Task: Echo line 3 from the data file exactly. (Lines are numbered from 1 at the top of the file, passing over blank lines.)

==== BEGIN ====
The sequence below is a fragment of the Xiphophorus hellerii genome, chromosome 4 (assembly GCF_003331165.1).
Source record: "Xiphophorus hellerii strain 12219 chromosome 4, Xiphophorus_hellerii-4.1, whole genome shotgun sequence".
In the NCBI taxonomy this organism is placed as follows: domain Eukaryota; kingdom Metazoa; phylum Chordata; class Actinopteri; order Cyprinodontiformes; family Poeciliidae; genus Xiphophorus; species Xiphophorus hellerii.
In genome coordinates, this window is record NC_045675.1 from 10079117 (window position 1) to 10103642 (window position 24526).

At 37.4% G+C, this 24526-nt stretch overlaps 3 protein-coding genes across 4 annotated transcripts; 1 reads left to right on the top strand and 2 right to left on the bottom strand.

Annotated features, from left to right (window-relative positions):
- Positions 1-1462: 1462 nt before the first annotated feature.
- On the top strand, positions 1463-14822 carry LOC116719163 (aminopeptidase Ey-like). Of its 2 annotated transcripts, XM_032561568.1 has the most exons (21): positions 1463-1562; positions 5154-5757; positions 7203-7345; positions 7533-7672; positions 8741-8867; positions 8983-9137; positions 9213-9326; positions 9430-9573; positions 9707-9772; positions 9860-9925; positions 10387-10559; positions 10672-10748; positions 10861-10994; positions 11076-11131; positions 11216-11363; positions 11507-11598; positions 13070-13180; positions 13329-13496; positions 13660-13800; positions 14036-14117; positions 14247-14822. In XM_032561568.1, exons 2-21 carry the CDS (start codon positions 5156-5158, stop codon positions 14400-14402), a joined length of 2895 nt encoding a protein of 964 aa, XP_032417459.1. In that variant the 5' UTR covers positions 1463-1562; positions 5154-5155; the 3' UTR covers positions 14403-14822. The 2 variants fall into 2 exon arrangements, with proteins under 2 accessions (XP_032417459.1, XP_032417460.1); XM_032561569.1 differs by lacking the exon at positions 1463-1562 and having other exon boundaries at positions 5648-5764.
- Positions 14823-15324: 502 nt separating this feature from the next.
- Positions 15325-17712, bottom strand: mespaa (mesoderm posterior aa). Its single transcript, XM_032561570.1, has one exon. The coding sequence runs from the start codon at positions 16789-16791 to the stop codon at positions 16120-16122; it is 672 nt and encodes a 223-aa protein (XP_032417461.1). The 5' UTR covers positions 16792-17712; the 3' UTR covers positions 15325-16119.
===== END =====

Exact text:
In the NCBI taxonomy this organism is placed as follows: domain Eukaryota; kingdom Metazoa; phylum Chordata; class Actinopteri; order Cyprinodontiformes; family Poeciliidae; genus Xiphophorus; species Xiphophorus hellerii.